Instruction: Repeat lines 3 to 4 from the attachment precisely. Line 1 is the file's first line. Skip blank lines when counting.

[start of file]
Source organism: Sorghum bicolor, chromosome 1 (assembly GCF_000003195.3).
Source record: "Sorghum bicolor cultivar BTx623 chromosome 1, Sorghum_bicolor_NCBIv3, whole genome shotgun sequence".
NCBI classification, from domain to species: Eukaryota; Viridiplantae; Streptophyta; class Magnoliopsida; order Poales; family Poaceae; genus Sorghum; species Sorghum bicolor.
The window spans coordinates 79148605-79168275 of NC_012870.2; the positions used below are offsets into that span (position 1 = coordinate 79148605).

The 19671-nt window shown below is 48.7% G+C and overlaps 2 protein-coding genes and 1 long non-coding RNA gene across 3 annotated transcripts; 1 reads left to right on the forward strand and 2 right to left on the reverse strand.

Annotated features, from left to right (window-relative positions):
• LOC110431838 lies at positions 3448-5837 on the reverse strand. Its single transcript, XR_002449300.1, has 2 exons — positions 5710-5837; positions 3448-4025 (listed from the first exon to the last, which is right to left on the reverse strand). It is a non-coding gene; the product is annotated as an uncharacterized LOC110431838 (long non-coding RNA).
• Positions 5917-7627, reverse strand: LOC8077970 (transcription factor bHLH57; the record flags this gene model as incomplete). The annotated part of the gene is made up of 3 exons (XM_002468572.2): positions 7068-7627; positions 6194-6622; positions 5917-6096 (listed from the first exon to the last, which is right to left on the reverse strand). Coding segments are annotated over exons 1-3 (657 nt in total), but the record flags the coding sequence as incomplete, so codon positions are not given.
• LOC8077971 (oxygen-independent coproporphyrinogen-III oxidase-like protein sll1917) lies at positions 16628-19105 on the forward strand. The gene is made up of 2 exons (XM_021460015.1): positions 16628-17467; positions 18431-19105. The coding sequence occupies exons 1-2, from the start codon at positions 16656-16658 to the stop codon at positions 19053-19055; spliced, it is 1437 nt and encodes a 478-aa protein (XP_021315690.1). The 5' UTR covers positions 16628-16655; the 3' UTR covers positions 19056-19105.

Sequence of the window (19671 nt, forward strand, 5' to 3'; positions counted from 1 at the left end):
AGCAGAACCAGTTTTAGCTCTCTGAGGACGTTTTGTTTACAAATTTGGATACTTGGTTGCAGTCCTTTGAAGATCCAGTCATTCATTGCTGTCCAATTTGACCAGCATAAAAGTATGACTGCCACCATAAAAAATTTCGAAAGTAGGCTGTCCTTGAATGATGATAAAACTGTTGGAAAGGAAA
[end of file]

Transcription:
NCBI classification, from domain to species: Eukaryota; Viridiplantae; Streptophyta; class Magnoliopsida; order Poales; family Poaceae; genus Sorghum; species Sorghum bicolor.
The window spans coordinates 79148605-79168275 of NC_012870.2; the positions used below are offsets into that span (position 1 = coordinate 79148605).